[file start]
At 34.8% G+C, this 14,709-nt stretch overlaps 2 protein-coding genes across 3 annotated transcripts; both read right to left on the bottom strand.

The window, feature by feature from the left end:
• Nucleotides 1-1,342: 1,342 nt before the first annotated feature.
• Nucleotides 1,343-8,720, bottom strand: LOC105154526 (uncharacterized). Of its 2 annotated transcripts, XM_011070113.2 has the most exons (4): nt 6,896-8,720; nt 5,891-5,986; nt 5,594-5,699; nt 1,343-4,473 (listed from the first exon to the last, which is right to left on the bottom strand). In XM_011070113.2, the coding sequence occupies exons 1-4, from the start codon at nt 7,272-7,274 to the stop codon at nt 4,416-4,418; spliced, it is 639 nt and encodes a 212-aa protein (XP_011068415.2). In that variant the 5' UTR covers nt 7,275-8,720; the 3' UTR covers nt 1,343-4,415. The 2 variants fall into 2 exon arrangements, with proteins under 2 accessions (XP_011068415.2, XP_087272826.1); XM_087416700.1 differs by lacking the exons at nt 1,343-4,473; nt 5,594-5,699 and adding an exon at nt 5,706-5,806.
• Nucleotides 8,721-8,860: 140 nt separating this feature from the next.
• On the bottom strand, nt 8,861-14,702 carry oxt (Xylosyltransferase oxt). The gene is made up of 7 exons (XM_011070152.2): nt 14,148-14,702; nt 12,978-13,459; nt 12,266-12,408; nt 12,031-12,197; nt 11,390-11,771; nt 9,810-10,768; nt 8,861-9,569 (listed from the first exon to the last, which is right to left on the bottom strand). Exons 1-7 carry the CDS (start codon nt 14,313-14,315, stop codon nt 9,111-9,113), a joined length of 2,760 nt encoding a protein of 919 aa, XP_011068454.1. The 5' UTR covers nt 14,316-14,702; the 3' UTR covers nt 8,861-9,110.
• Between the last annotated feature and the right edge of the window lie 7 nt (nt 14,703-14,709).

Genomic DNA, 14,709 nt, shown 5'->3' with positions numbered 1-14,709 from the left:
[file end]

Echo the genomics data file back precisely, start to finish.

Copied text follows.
At 34.8% G+C, this 14,709-nt stretch overlaps 2 protein-coding genes across 3 annotated transcripts; both read right to left on the bottom strand.

The window, feature by feature from the left end:
• Nucleotides 1-1,342: 1,342 nt before the first annotated feature.
• Nucleotides 1,343-8,720, bottom strand: LOC105154526 (uncharacterized). Of its 2 annotated transcripts, XM_011070113.2 has the most exons (4): nt 6,896-8,720; nt 5,891-5,986; nt 5,594-5,699; nt 1,343-4,473 (listed from the first exon to the last, which is right to left on the bottom strand). In XM_011070113.2, the coding sequence occupies exons 1-4, from the start codon at nt 7,272-7,274 to the stop codon at nt 4,416-4,418; spliced, it is 639 nt and encodes a 212-aa protein (XP_011068415.2). In that variant the 5' UTR covers nt 7,275-8,720; the 3' UTR covers nt 1,343-4,415. The 2 variants fall into 2 exon arrangements, with proteins under 2 accessions (XP_011068415.2, XP_087272826.1); XM_087416700.1 differs by lacking the exons at nt 1,343-4,473; nt 5,594-5,699 and adding an exon at nt 5,706-5,806.
• Nucleotides 8,721-8,860: 140 nt separating this feature from the next.
• On the bottom strand, nt 8,861-14,702 carry oxt (Xylosyltransferase oxt). The gene is made up of 7 exons (XM_011070152.2): nt 14,148-14,702; nt 12,978-13,459; nt 12,266-12,408; nt 12,031-12,197; nt 11,390-11,771; nt 9,810-10,768; nt 8,861-9,569 (listed from the first exon to the last, which is right to left on the bottom strand). Exons 1-7 carry the CDS (start codon nt 14,313-14,315, stop codon nt 9,111-9,113), a joined length of 2,760 nt encoding a protein of 919 aa, XP_011068454.1. The 5' UTR covers nt 14,316-14,702; the 3' UTR covers nt 8,861-9,110.
• Between the last annotated feature and the right edge of the window lie 7 nt (nt 14,703-14,709).

Genomic DNA, 14,709 nt, shown 5'->3' with positions numbered 1-14,709 from the left: